field notebook

Three things I’ve learned in 2018

Let’s face it. I’m an idealist.

I work in international development because I think the world can be a better place, that it can be inclusive and provide equality of opportunity. Throughout my career, I’ve tried to identify different places and topics that I think can make a difference, and in most cases, I think I’ve contributed my grain of sand.

But the learning curve has been steep. I think learning curves are steeper for idealists, because we get so stuck on the way things should be that we fail to see things as they are and to identify small bits of progress.

So in an effort to try to make life easier for all you idealists out there, I’ve put together my list of three things I’ve learned about international development in 2018.

1. Sustainable change is incremental. We are all swept up by ideas of changing the world in an instant. Some of us focus on trying to create these changes, hoping countries elect people that will bring in sweeping reforms, designing these sweeping reforms, or advocating against reforms that go in the wrong direction. But in fact, the world and its structures are complex, and sweeping change rarely ever lasts; and when it lasts, it isn’t always good. Take a look at the Arab Spring, for example. I think many people were captivated by the idea that the Arab Spring would quickly bring greater participation to the Middle East, and that this greater participation would result in more fair distribution of resources.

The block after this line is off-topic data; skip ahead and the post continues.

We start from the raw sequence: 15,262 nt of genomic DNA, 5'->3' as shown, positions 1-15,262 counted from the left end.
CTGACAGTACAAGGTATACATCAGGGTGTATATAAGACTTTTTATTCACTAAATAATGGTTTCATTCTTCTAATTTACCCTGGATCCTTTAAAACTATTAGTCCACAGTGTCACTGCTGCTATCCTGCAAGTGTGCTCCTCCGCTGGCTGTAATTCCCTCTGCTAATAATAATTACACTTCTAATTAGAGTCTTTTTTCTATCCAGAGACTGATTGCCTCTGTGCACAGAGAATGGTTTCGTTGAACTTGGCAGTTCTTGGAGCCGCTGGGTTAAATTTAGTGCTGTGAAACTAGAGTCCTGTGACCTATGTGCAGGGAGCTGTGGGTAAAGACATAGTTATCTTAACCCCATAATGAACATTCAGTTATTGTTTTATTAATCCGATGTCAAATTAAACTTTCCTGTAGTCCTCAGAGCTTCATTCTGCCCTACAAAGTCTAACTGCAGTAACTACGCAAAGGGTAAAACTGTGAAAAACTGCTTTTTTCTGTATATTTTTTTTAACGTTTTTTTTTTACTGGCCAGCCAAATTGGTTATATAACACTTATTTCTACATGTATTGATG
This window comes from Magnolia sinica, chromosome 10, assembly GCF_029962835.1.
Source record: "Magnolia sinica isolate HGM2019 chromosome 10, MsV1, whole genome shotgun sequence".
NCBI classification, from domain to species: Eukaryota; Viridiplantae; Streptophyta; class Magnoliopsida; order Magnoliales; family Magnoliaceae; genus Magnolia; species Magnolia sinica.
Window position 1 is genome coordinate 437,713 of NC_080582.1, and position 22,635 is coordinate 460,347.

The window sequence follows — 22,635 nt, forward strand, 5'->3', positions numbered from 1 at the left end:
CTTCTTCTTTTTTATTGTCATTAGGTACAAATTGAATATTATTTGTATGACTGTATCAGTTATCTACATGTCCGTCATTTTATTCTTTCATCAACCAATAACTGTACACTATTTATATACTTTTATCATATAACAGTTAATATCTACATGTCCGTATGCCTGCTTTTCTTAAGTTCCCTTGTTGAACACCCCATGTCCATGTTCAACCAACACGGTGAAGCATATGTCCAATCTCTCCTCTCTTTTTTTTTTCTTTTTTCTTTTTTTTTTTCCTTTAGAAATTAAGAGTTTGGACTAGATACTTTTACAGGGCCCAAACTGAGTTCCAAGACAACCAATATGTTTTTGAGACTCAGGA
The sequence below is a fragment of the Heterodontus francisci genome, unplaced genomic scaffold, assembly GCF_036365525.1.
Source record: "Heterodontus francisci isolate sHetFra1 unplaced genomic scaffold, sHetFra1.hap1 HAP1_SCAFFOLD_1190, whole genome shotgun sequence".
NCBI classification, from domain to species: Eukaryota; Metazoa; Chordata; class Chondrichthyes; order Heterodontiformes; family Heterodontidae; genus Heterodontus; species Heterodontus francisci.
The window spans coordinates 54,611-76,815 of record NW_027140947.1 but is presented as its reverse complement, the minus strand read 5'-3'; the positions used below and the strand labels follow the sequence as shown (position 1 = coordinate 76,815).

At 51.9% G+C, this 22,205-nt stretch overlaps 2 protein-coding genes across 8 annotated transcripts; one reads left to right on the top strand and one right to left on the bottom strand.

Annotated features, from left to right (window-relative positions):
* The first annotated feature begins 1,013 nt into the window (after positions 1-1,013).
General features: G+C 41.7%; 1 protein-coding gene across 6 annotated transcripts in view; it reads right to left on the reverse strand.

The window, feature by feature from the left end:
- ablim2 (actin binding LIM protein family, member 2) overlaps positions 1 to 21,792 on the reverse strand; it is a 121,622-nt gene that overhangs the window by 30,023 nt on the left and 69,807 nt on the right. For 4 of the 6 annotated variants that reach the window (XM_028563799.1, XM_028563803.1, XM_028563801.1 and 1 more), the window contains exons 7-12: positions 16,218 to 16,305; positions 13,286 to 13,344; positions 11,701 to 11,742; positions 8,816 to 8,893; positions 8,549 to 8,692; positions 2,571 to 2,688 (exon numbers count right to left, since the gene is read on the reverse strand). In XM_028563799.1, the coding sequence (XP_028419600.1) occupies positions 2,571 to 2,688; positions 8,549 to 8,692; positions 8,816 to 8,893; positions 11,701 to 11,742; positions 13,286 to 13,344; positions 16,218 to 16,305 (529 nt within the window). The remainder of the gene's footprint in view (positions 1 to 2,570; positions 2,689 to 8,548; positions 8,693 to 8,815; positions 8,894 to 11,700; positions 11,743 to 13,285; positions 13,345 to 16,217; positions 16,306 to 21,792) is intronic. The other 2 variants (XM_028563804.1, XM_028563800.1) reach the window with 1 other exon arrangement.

And what happened? I think we can clearly say that changes occurred quickly, and that it affected the majority of citizens of the Middle East. But with some exceptions, we cannot say that the changes have been in the right direction. In most countries in the Middle East, there are still clear obstacles for citizen participation, citizen trust in governments is low, and governments are still unable to provide even basic (quality) services for large parts of their populations. And then, there are the cases where protests that emerged from the Arab Spring have led to war. Syria and Libya may not recover from war in our lifetimes.

This doesn’t mean that I no longer believe in change, or that I think we need to moderate our goals for what we can achieve. It does mean, however, that I think we need to celebrate small changes, those that we sometimes see as failures because they didn’t go as far as we wanted. I think we need to be conscious of which incremental changes are most important, and to plan out ways to get support for these changes from the people they affect most. In fact, we need to make sure changes have the support, or at least acceptance, even of people who are affected negatively. This is a lot of work, but in my experience, this is the only way for change to be sustainable.

2. Participation is essential, but sometimes people don’t know what options they have. I’ve always seen myself as a grassroots development person. I started out working in small rural communities when I was 23 years old. I was young, and I was working with youth, and I strongly believed that young people should make all the decisions for youth. And while generally speaking, I still think that this is true, I do believe that there is a huge role for those outside of a social group to show people that there are alternatives that they might not know about, and that those alternatives may be the best (and, well, that they could also have huge risks.)